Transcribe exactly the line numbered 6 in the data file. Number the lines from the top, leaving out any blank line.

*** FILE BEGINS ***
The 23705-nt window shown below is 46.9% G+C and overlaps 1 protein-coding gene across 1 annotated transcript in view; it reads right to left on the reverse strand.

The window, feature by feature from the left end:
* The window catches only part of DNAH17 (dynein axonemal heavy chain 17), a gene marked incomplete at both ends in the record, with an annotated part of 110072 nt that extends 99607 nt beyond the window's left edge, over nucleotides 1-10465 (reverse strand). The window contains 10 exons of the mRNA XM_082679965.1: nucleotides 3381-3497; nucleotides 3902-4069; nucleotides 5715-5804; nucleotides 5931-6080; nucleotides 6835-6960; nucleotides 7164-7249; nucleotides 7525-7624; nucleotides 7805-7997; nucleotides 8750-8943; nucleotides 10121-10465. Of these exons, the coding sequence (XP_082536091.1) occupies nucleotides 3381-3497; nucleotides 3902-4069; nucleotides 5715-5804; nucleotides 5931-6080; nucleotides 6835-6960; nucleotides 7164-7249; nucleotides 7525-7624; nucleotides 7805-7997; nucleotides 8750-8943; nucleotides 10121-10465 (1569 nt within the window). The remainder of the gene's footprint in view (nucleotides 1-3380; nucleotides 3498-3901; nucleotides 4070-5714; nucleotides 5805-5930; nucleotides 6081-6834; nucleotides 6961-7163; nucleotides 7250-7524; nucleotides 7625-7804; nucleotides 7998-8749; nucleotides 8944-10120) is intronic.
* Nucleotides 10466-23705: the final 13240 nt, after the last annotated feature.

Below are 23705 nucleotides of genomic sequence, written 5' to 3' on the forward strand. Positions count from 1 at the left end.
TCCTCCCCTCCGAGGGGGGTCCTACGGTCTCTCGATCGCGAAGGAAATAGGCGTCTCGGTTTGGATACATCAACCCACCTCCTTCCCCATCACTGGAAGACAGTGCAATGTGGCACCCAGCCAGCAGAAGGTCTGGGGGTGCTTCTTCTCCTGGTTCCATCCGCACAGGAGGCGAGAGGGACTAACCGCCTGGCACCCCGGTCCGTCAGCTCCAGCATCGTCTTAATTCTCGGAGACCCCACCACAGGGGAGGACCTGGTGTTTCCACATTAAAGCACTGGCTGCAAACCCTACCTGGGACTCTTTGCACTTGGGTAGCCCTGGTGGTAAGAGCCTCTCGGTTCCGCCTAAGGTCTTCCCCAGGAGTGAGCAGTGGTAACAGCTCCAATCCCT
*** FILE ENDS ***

TCCTCCCCTCCGAGGGGGGTCCTACGGTCTCTCGATCGCGAAGGAAATAGGCGTCTCGGTTTGGATACATCAACCCACCTCCTTCCCCATCACTGGAAGACAGTGCAATGTGGCACCCAGCCAGCAGAAGGTCTGGGGGTGCTTCTTCTCCTGGTTCCATCCGCACAGGAGGCGAGAGGGACTAACCGCCTGGCACCCCGGTCCGTCAGCTCCAGCATCGTCTTAATTCTCGGAGACCCCACCACAGGGGAGGACCTGGTGTTTCCACATTAAAGCACTGGCTGCAAACCCTACCTGGGACTCTTTGCACTTGGGTAGCCCTGGTGGTAAGAGCCTCTCGGTTCCGCCTAAGGTCTTCCCCAGGAGTGAGCAGTGGTAACAGCTCCAATCCCT